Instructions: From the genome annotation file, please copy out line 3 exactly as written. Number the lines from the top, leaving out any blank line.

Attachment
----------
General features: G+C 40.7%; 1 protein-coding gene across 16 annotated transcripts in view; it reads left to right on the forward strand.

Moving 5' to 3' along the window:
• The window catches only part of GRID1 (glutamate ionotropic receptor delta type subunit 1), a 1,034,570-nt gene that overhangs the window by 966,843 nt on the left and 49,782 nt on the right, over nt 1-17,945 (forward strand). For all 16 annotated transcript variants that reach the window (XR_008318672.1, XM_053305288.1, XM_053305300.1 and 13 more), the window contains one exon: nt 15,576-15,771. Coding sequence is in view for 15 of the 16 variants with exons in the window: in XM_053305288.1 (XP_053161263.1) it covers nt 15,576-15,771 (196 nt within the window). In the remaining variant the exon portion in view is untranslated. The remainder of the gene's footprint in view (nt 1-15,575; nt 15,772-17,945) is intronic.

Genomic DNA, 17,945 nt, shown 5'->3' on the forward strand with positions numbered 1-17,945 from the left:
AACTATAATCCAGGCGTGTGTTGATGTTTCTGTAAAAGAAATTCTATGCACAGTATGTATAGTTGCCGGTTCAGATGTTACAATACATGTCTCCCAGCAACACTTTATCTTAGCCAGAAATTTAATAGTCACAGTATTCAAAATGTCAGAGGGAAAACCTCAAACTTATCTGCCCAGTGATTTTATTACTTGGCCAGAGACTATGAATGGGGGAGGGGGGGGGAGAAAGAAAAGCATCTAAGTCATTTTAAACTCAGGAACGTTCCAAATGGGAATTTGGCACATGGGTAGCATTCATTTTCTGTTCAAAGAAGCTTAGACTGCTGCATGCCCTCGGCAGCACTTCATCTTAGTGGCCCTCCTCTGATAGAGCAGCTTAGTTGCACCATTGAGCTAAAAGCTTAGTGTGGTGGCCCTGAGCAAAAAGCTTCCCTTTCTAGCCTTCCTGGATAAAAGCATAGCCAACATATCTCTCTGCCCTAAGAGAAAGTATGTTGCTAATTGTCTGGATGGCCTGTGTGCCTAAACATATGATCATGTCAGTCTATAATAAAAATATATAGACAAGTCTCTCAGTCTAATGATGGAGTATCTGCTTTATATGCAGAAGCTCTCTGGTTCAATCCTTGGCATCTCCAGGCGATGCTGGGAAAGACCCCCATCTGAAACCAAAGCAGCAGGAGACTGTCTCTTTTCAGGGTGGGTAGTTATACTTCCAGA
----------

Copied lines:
• The window catches only part of GRID1 (glutamate ionotropic receptor delta type subunit 1), a 1,034,570-nt gene that overhangs the window by 966,843 nt on the left and 49,782 nt on the right, over nt 1-17,945 (forward strand). For all 16 annotated transcript variants that reach the window (XR_008318672.1, XM_053305288.1, XM_053305300.1 and 13 more), the window contains one exon: nt 15,576-15,771. Coding sequence is in view for 15 of the 16 variants with exons in the window: in XM_053305288.1 (XP_053161263.1) it covers nt 15,576-15,771 (196 nt within the window). In the remaining variant the exon portion in view is untranslated. The remainder of the gene's footprint in view (nt 1-15,575; nt 15,772-17,945) is intronic.